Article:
- If it appears as if the flash drive tries to boot, but hangs while decompressing the bzroot or bzimage files on the flash, it is possible that either the bzroot or bzimage file is corrupt or incomplete. This could happen if you did not safely eject the flash drive, after copying the files to it when it was plugged into your PC. The file would only have been partially written to the flash drive.
- If it appears as if the flash drive tries to boot, but only gets part way before hanging, you may need to add additional options to your syslinux.cfg file on your flash drive to boot your motherboard. Tips on how to proceed are here: USB Boot Issues
- If it appears as if the flash drive gets part way through the boot process but stops when loading bzroot, you may need to use the latest version of syslinux in the downloads folder at Lime-Technology. Use of syslinux version 3.63 in combination with the -ma option was the solution in this thread. (After downloading syslinux 3.63.zip, extract syslinux.exe from the zip file.) A number of users upgrading from a v4.2 version to a v4.3 version have found that the new syslinux is necessary, even though their flash drive had worked fine with v4.2.
- If it appears as if the flash drive gets part way through the boot process but reboots when loading bzroot, one user found that he fixed it be replacing his graphics card with an older (possibly more basic) graphics card.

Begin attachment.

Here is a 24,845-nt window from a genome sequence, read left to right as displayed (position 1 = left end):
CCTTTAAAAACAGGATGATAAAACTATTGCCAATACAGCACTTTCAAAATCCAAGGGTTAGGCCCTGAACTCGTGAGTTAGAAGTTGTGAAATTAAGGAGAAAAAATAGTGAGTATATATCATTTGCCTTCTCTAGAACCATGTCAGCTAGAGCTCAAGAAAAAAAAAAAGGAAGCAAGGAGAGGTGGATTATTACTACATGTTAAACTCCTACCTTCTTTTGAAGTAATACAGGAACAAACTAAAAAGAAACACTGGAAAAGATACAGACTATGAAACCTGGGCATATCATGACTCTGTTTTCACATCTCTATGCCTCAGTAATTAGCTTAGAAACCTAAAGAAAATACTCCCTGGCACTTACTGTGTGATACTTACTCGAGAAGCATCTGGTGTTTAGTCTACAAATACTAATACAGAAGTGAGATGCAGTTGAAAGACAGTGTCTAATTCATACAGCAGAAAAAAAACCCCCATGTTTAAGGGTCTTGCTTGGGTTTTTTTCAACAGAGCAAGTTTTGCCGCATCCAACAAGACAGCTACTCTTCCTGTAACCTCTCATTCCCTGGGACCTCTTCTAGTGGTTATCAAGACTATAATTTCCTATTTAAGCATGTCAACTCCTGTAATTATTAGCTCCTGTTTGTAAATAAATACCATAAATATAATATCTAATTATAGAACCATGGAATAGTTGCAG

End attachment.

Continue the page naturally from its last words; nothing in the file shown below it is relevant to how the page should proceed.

- A user has created another procedure based on the makebootfat tool. This procedure seems especially useful for newer Intel boards, such as boards based on the P965, P35, and P45 chipsets and their G variants. See this post. It worked when nothing else would, on his Intel P965-based board.
- Also see this thread (uses a Knoppix installation or Live CD), if you have a board that will only boot from a flash drive as a USB-ZIP drive. Similar instructions, using Ubuntu or similar, can be found here: http://www.pendrivelinux.com/booting-linux-from-usb-zip-on-older-systems/.
- With some older motherboards, it may not be possible to boot from a USB drive. Sometimes, upgrading to the latest BIOS for your board will add support. But if not, there are still other choices. The best may be to find a newer motherboard! There also are ways to boot from another device, which then continues the boot process from your unRAID USB flash drive. See this post, and the following posts, for a 'kicker' floppy disk. See this post for a 'kicker' CD. There are also other threads about kicker disks, search kicker. You may be able to adapt the kicker disk to a bootable CD, and there are efforts under way to boot from a small extra hard disk or a Cache disk, see the PLoP topic for one method. The unRAID system still requires a valid USB flash drive installed, and labeled correctly, but a kicker disk can handle the initial booting, and then transfer control to the unRAID flash drive to continue booting unRAID. More information can be found in the UnRAID Topical Index, Kicker disks section. [editor note: may later move this to separate section below. this needs more kicker-related links]
- And last of all, try upgrading the BIOS of your motherboard. A later BIOS may have better support for booting from USB.